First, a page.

The Politics of Literary Biography in Charles Brown's Life of John Keats

By Meritt, Mark | Studies in Romanticism, Summer 2005 | Go to article overview

The Politics of Literary Biography in Charles Brown's Life of John Keats


Meritt, Mark, Studies in Romanticism


THE EDITORS OF THE ONLY PUBLISHED EDITION OF CHARLES ARMITAGE Brown's Life of John Keats (1830) call it "a disappointment." "Its weakness results," they argue, "from the fact that Brown wrote not so much a biography as an invective aimed at those whom he considered responsible for his friend's untimely end." (1) Fueled by grief, Brown directly attacks the critics whose harsh reviews he believed hastened (or even caused) Keats's demise: "Brown felt the injustice and the disaster of the attacks so deeply that he returned to the subject time after time, emphasizing the point even to the exclusion of personal recollections" (Bodurtha and Pope 34). In short, he wrote not a thoughtful biography, but a hot-headed polemic.

The editors' claim that "had Charles Brown been less a champion, he would have been more a biographer" (35) may seem justified. His bias very nearly precludes accuracy and insight. Though of some interest as source material for later, more capable biographers, Brown's text can be dispensed with as yet another example of the literary propaganda that came swiftly upon the heels of the poet's death. Recent criticism has rightly interrogated the origin and persistence of the sentimental "Keats myth" established in early responses (like Brown's) to the poet's death. Susan Wolfson, for example, argues that around the time of Adonais' publication "Keats's death was gaining an impressive 'afterlife' indeed, a modern myth of 'the Poet' cast as a figure necessarily doomed by a wretched world unable to appreciate him, and calling for revival by a coterie of more refined sensibility." (2) Viewing Shelley's Adonais as the most well known and preserved of such attempts "to elevate the poet as moral authority, acknowledged legislator," Wolfson asserts that champions of Keats like Shelley help produce a Romantic cult of the suffering, unappreciated sensitive artist--another version of the authorial hero-worship that underpins the traditional Romantic canon (32). Envisioning a disingenuous Shelley driven by self-centered motives in his lament for Keats, she argues that "No small part of his performance of sympathy for Keats was staging his own martyrdom" (35). For Wolfson, the dead Keats becomes a hapless tool in sensational and sentimental narratives of others' poetic greatness, his own "real" story left behind in the dustbin of irrelevant personal history. Andrew Motion, Keats's most recent biographer, similarly notes the inadequacy of portraits of "a supersensitive soul brought to an early grave by hostile reviewers" or of "a beautiful weakling"--images that find their way into biographies of Keats even in the twentieth century. (3)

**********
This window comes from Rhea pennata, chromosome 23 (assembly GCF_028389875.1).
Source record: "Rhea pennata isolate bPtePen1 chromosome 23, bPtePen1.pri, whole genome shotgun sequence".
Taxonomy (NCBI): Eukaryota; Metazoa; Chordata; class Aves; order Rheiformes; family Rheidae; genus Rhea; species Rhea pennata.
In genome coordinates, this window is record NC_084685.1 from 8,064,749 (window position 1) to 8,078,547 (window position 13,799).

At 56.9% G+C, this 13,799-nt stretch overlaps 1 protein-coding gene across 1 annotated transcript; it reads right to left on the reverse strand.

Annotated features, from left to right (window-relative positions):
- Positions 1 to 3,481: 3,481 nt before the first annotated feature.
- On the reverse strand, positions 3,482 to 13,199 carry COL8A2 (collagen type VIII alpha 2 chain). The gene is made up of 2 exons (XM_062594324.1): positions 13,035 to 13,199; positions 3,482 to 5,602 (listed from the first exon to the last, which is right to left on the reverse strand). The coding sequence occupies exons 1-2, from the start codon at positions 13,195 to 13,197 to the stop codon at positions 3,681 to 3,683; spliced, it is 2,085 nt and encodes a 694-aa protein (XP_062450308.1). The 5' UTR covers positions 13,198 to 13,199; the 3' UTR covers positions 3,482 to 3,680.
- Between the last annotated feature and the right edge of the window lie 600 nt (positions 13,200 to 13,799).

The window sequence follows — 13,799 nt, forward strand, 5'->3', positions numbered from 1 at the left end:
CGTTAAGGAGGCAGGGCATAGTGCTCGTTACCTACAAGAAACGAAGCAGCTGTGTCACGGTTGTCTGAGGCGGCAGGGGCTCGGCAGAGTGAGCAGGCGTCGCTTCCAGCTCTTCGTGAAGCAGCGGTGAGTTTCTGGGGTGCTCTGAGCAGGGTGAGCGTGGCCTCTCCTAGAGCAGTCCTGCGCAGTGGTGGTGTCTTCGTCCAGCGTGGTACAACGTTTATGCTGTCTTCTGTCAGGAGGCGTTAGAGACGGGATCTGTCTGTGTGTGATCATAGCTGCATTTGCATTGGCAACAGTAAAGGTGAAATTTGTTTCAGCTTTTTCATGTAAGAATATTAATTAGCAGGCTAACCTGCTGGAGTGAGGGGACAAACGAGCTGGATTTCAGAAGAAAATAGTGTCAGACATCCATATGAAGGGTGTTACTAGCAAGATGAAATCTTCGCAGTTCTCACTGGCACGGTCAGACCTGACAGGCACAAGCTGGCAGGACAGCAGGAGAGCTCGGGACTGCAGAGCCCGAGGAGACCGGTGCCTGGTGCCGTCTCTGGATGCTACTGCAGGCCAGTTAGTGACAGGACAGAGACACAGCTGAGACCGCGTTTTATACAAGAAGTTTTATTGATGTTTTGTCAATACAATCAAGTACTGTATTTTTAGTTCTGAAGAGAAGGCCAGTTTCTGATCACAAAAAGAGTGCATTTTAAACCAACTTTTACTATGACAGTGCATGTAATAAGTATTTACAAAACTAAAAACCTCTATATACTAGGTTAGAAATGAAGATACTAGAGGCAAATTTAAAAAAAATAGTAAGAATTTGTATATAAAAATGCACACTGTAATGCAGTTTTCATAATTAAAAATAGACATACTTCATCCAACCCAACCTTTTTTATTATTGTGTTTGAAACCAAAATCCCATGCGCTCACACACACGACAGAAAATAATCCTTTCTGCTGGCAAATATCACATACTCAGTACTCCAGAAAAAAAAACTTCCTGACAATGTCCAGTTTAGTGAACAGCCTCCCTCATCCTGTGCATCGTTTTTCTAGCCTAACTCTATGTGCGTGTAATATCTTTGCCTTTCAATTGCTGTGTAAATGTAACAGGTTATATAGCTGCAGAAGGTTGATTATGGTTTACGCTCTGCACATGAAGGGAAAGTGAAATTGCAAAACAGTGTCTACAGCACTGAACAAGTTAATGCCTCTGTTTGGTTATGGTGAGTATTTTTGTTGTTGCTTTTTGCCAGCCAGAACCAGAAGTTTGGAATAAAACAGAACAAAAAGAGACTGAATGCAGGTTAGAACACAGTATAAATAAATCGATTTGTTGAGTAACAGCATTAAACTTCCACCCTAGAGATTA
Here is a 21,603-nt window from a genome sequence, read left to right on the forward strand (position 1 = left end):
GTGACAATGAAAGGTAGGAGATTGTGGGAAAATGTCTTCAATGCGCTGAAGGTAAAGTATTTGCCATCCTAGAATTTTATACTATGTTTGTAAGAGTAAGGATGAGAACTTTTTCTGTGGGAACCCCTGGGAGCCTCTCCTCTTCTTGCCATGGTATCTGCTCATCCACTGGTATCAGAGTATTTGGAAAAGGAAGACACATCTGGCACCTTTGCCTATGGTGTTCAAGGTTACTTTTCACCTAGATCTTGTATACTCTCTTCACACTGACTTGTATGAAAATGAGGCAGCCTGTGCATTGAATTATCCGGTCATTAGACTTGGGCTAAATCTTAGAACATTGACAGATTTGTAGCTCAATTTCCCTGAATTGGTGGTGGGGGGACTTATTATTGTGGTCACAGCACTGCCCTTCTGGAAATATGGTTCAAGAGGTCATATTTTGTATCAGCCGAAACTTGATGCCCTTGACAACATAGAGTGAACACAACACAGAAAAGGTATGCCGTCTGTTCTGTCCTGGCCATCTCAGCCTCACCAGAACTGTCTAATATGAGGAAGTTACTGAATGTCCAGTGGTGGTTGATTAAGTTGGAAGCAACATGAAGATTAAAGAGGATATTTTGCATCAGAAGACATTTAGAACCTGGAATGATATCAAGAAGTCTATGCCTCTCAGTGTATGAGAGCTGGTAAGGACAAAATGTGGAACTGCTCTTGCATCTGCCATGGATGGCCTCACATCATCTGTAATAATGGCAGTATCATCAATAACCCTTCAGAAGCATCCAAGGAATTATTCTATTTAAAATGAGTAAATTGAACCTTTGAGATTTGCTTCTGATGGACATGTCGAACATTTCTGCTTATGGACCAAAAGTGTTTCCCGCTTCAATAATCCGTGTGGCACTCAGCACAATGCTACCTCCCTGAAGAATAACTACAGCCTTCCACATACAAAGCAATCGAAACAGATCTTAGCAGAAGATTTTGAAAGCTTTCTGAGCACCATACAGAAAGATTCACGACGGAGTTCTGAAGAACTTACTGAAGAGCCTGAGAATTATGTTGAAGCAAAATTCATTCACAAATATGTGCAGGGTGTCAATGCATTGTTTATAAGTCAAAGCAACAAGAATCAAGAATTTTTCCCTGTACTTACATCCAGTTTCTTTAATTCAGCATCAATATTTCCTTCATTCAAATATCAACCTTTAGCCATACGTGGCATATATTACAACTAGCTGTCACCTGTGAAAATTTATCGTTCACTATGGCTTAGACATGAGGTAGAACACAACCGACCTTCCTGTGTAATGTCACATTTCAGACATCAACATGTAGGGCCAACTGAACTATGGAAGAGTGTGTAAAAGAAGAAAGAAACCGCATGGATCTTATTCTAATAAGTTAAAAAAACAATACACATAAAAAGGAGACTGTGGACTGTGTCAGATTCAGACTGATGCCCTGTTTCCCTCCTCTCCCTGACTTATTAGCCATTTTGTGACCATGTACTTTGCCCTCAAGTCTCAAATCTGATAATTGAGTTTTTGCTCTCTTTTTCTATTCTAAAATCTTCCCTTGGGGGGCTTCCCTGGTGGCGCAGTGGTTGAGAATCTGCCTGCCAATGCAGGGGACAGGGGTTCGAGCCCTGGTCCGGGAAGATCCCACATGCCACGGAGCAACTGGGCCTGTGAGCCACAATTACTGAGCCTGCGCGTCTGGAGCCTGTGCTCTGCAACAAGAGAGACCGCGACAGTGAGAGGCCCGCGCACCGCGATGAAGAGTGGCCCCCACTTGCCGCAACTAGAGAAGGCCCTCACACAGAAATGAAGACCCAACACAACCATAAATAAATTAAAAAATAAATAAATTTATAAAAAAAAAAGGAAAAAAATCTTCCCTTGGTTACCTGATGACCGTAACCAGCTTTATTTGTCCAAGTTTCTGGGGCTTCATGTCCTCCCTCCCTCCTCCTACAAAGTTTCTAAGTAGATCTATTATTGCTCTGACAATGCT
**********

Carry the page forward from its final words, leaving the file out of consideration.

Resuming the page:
Such critical assessment of Keats's posthumous life provides an important corrective to Keats studies and coincides with more general critical tendencies to demystify what has been seen as a distinctively Romantic investment in the power of individual authorial personality. The very clearly gendered elevation of the individual author, critics often argue, is meant to deflect or contain threatening expansions in literary production and dissemination. Marion Ross sees Romantic poets as cultivating a "myth of masculine self-possession," which "enables the historical resituation of the poet" and "allows him to adapt psychologically, philosophically, and pragmatically to historical forces [such as increased print production] that are beyond his control as a human being." (4) Sonia Hofkosh similarly examines the developing discourses of masculine authorial property and personality in works like The Prelude and the Biographia Literaria as efforts "to locate authority over the production, dissemination, and evaluation of meaning, of the work." (5) Building upon feminist rhetorical readings of the Romantic male author's attempts to avoid contamination in a promiscuous linguistic economy, Hofkosh places the individuating efforts of writers like Wordsworth and Coleridge within the historical context of a growing feminine readership. …

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